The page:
Robert W. Gehl

Robert W. Gehl is F. Jay Taylor Endowed Research Chair of Communication at Louisiana Tech University and the author of Weaving the Dark Web (MIT Press).

  • Social Engineering

    Social Engineering

    How Crowdmasters, Phreaks, Hackers, and Trolls Created a New Form of Manipulative Communication

    Robert W. Gehl and Sean T Lawson

    Manipulative communication—from early twentieth-century propaganda to today's online con artistry—examined through the lens of social engineering.

    The United States is awash in manipulated information about everything from election results to the effectiveness of medical treatments. Corporate social media is an especially good channel for manipulative communication, with Facebook a particularly willing vehicle for it. In Social Engineering, Robert Gehl and Sean Lawson show that online misinformation has its roots in earlier techniques: mass social engineering of the early twentieth century and interpersonal hacker social engineering of the 1970s, converging today into what they call “masspersonal social engineering.” As Gehl and Lawson trace contemporary manipulative communication back to earlier forms of social engineering, possibilities for amelioration become clearer.

    The authors show how specific manipulative communication practices are a mixture of information gathering, deception, and truth-indifferent statements, all with the instrumental goal of getting people to take actions the social engineer wants them to. Yet the term “fake news,” they claim, reduces everything to a true/false binary that fails to encompass the complexity of manipulative communication or to map onto many of its practices. They pay special attention to concepts and terms used by hacker social engineers, including the hacker concept of “bullshitting,” which the authors describe as a truth-indifferent mix of deception, accuracy, and sociability. They conclude with recommendations for how society can undermine masspersonal social engineering and move toward healthier democratic deliberation.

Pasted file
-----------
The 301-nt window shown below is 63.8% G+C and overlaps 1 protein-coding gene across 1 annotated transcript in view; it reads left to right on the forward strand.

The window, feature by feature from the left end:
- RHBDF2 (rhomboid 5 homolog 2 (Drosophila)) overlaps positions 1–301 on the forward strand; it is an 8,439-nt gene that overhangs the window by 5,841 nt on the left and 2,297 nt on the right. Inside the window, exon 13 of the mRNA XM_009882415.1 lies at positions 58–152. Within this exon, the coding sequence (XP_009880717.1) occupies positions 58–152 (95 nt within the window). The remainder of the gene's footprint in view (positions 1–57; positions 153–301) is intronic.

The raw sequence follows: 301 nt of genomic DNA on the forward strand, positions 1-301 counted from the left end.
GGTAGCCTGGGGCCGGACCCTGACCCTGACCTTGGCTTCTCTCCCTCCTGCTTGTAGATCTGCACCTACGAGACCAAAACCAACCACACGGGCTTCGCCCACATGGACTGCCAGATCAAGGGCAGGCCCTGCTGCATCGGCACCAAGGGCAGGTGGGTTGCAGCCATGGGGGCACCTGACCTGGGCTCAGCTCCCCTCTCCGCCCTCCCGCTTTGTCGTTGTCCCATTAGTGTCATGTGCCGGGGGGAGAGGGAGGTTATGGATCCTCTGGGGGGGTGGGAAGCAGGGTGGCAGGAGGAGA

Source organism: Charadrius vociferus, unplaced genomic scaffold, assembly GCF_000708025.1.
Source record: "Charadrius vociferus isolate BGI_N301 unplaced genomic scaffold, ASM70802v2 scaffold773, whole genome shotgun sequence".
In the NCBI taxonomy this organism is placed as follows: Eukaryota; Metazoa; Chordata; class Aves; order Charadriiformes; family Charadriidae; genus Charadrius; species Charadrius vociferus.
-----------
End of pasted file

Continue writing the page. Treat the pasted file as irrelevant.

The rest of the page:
• Paperback $28.00
  • Weaving the Dark Web

    Weaving the Dark Web

    Legitimacy on Freenet, Tor, and I2P

    Robert W. Gehl

    An exploration of the Dark Web—websites accessible only with special routing software—that examines the history of three anonymizing networks, Freenet, Tor, and I2P.

    The term “Dark Web” conjures up drug markets, unregulated gun sales, stolen credit cards. But, as Robert Gehl points out in Weaving the Dark Web, for each of these illegitimate uses, there are other, legitimate ones: the New York Times's anonymous whistleblowing system, for example, and the use of encryption by political dissidents. Defining the Dark Web straightforwardly as websites that can be accessed only with special routing software, and noting the frequent use of “legitimate” and its variations by users, journalists, and law enforcement to describe Dark Web practices (judging them “legit” or “sh!t”), Gehl uses the concept of legitimacy as a window into the Dark Web. He does so by examining the history of three Dark Web systems: Freenet, Tor, and I2P. Gehl presents three distinct meanings of legitimate: legitimate force, or the state's claim to a monopoly on violence; organizational propriety; and authenticity. He explores how Freenet, Tor, and I2P grappled with these different meanings, and then discusses each form of legitimacy in detail by examining Dark Web markets, search engines, and social networking sites. Finally, taking a broader view of the Dark Web, Gehl argues for the value of anonymous political speech in a time of ubiquitous surveillance. If we shut down the Dark Web, he argues, we lose a valuable channel for dissent.

    • Hardcover $30.00